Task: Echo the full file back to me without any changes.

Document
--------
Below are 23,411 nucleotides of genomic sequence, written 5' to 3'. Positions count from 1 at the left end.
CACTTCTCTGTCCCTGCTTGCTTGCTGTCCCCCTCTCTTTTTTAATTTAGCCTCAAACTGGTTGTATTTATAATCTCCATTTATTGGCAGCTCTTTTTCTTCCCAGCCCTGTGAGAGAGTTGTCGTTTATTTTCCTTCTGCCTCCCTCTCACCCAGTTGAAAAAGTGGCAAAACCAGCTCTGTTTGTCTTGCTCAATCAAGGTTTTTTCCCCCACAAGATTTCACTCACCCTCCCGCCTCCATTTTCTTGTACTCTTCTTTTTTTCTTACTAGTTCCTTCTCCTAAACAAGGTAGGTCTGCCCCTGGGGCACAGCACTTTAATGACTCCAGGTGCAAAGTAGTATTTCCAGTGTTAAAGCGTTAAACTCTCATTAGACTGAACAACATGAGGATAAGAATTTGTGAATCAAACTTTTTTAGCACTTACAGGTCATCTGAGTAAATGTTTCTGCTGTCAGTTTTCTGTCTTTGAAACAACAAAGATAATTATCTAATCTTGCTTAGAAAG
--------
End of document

Below are 23,411 nucleotides of genomic sequence, written 5' to 3'. Positions count from 1 at the left end.
CACTTCTCTGTCCCTGCTTGCTTGCTGTCCCCCTCTCTTTTTTAATTTAGCCTCAAACTGGTTGTATTTATAATCTCCATTTATTGGCAGCTCTTTTTCTTCCCAGCCCTGTGAGAGAGTTGTCGTTTATTTTCCTTCTGCCTCCCTCTCACCCAGTTGAAAAAGTGGCAAAACCAGCTCTGTTTGTCTTGCTCAATCAAGGTTTTTTCCCCCACAAGATTTCACTCACCCTCCCGCCTCCATTTTCTTGTACTCTTCTTTTTTTCTTACTAGTTCCTTCTCCTAAACAAGGTAGGTCTGCCCCTGGGGCACAGCACTTTAATGACTCCAGGTGCAAAGTAGTATTTCCAGTGTTAAAGCGTTAAACTCTCATTAGACTGAACAACATGAGGATAAGAATTTGTGAATCAAACTTTTTTAGCACTTACAGGTCATCTGAGTAAATGTTTCTGCTGTCAGTTTTCTGTCTTTGAAACAACAAAGATAATTATCTAATCTTGCTTAGAAAG